The purpose of the current study was to investigate the spectrum of organisms causing culture proven delayed post-cataract surgery endophthalmitis and their antimicrobial susceptibilities at our center between 2006 and 2013 and compare it with available western literature.


This was a retrospective, non-comparative, consecutive case series. Microbiology records were reviewed of all the culture proven delayed post-cataract surgery endophthalmitis cases treated at L V Prasad Eye Institute, Hyderabad, India between January 2006 and March 2013. The study was approved by the institutional review board and adhered to the guidelines of the Declaration of Helsinki.

Vitreous samples from all patients had been investigated for bacteria and fungus using institutional protocol. Bacterial isolates were identified using Analytical Profile Index system until 2010 and Vitek-2 compact system (bioMérieux, Craponne, France), thereafter. The susceptibility was determined by the Kirby-Bauer disk diffusion method. Fungal species were identified based on their colony and microscopic characteristics. Susceptibilities for fungal isolates were not performed.


Microbial spectrum

A total of 33 isolates from 33 vitreous samples were identified. Isolates included 12 (36.4%) Gram-positive cocci, one (3.0%) Gram-positive bacilli, seven (21.2%) Gram-negative bacteria, two (6.1%) Nocardia sp., and eleven (33.3%) fungi (Table 1).

Table 1 Organisms identified and their susceptibility results in delayed post-cataract surgery endophthalmitis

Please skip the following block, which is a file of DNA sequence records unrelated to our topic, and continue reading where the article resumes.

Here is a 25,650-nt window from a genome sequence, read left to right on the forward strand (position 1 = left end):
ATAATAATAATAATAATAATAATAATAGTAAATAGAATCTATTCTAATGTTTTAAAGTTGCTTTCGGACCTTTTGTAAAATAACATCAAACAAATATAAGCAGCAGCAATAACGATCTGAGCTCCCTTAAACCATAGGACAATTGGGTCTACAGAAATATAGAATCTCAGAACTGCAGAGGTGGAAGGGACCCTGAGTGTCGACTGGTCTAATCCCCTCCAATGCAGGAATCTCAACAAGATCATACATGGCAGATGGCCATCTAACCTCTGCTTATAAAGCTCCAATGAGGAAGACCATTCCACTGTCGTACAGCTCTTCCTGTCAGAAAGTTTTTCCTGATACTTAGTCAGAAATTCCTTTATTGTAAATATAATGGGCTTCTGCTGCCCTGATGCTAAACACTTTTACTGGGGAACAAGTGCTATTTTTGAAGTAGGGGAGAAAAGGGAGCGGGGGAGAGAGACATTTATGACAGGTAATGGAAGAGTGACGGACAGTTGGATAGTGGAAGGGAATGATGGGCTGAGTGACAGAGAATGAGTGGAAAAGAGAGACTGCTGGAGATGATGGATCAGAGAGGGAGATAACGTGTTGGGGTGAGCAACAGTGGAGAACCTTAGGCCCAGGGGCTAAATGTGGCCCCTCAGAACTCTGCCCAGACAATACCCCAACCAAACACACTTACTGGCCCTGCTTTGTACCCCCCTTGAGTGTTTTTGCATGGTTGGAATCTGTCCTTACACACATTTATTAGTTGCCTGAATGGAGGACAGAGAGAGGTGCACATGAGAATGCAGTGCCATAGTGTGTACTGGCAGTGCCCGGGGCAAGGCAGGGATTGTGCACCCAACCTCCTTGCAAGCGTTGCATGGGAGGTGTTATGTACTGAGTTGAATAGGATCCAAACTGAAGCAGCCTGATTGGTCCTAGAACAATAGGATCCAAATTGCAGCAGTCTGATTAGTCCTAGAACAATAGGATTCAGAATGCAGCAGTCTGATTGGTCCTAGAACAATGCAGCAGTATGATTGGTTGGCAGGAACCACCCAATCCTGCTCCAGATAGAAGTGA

Notes: Bold values indicate main groups, ie, Gram-negative and Gram-positive organisms, while the non-bold values indicate the other remaining groups. *Streptococcus pneumoniae (three), Streptococcus mitis (one), Enterococcus faecalis (one), alpha hemolytic streptococci (species not identified, one), beta hemolytic streptococci (species not identified, one). #Pseudomonas stutzeri (one), Roseomonas gilardii (one), Stenotrophomonas maltophilia (one), Escherichia coli (one). &Enterococcus faecalis was resistant to vancomycin. N – number of samples tested for the given antibiotic, S – number of samples found susceptible to the antibiotic.

Most common isolates identified were coagulase negative staphylococci, Aspergillus sp. and Candida sp. (5/33, 15.2% each) followed by Streptococcus pneumoniae (3/33, 9.1%) and Burkholderia cepacia (3/33, 9.1%).

Onset of endophthalmitis occurred 30 days to 15 years (median 150 days) post-operatively in streptococcal cases, 30 to 168 (median 72) days in coagulase-negative staphylococcal cases, 60 to 157 (median 84) days in Gram-negative cases, and 60 to 365 (median 76) days in fungal cases.